Debunking 6 Common Job Search Myths

Woman interviewing a man.

Don’t let common myths keep you from a successful job search.


You’ve got new IT qualifications and you’re ready to find your dream job in the field. Before you start looking, though, it’s important to learn about and debunk common job search myths.

1. Resumes should only be one page.

In the time of paper resumes, one page was typically the limit, but electronic resumes have changed this reality and opened up the resume to a longer format. Now, it’s better to be thorough than brief, but you should try to strike a balance—be brief as well as thorough when possible.

2. Job searching is pointless at certain times.

Candidates may see the Christmas holidays or even over the summer as times when no one is hiring, but the reality of business is that job openings can happen at any time of the year. Refusing to believe this myth will even give you an advantage over your competition, since fewer candidates will be pursuing jobs at these times.

3. Applying for more jobs will improve your chances.

You should apply for any job for which you have the right qualifications and experience: this is the best way to get an employer’s attention. Applying for jobs that you aren’t qualified for will only increase your chances of rejection and will not likely get you any closer to a job you can actually do.


Woman smiling sitting at a table with a tablet.

Finding a job will be a lot easier if you don’t believe common myths about the search process.

4. You should hear back in a few days about a job if you’re going to get it.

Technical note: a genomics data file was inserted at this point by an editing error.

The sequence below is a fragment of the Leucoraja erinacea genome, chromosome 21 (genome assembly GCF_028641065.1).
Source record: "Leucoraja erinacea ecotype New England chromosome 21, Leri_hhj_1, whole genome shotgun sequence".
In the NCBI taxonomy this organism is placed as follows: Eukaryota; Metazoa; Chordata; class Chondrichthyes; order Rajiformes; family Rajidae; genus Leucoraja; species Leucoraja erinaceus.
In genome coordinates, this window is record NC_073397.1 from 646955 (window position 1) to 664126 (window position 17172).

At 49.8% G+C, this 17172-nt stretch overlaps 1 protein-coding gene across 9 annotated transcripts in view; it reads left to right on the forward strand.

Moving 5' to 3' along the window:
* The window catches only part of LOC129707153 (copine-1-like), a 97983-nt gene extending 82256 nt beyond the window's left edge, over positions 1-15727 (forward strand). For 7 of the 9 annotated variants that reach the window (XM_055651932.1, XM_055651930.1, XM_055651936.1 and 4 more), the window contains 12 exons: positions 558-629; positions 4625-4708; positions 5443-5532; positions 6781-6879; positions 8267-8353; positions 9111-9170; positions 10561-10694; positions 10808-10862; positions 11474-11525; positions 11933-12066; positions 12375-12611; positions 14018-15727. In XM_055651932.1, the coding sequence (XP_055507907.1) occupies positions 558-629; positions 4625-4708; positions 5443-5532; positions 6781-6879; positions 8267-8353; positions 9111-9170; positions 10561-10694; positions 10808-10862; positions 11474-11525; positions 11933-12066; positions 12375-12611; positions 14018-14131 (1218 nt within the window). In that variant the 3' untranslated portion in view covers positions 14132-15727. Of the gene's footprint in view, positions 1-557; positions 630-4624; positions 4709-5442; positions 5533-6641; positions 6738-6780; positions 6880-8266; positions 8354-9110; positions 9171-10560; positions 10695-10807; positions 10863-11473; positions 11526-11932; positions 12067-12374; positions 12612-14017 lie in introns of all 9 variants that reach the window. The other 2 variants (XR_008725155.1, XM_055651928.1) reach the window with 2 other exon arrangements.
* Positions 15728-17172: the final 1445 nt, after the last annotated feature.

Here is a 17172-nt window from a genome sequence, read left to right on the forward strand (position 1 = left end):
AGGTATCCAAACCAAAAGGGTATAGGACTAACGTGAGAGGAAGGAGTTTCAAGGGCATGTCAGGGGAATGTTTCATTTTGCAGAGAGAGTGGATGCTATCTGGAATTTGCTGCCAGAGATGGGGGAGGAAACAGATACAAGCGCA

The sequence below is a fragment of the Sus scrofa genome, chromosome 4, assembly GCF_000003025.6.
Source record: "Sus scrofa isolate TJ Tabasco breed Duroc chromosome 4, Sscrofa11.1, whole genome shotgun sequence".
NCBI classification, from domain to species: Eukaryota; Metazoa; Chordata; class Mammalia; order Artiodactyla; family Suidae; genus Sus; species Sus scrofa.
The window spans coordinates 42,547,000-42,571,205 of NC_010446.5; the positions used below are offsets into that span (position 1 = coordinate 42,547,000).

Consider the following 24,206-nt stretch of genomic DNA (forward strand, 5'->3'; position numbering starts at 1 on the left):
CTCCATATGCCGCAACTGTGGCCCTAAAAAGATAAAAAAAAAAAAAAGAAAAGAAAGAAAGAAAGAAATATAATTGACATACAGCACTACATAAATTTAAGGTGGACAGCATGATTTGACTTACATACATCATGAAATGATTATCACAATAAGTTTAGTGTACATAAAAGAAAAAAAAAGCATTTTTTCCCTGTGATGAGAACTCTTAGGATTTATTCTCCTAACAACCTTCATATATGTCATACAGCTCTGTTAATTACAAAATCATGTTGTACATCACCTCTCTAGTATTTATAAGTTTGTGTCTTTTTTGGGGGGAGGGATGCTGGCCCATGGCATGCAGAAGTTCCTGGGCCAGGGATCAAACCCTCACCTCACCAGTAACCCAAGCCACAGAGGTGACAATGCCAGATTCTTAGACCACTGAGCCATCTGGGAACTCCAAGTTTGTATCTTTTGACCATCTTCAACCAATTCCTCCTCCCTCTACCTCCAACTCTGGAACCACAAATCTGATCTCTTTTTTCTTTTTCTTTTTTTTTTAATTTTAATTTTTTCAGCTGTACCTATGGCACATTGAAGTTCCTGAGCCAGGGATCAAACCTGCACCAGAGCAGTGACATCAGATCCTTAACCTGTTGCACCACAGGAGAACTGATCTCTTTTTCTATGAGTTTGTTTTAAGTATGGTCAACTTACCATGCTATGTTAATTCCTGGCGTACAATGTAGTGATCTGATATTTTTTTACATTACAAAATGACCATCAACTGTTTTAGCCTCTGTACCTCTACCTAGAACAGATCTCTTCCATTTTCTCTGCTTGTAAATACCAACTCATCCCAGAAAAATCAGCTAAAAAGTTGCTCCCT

The evaluation process could take several weeks once resumes are received, so don’t assume you didn’t get the job if you don’t hear back within days. Be patient and continue to check your mail, email, and phone messages regularly for at least a month after applying for a job, because you never know when an interview request or job offer will be made.

5. Employers want you to follow up continuously.

Too much follow-up could be seen as a negative, so you should limit your follow-up to a nice thank you letter on the day of your interview and a once-a-week phone call after that to avoid being seen as a nuisance.

6. Your private life is just that—private—from employers.

91 percent of employers said in a Workopolis study that they screen candidates online to look for objectionable content, with many of them saying they would see it as a red flag if nothing showed up in a search as well. The best technique is to make sure your public social media information is appropriate and to keep profile private when you don’t think it puts you in the best light.


PC AGE offers IT courses and certifications that can help job seekers find work in the field, including all kinds of IT jobs, from entry level to advanced. Request info about everything PC AGE has to offer.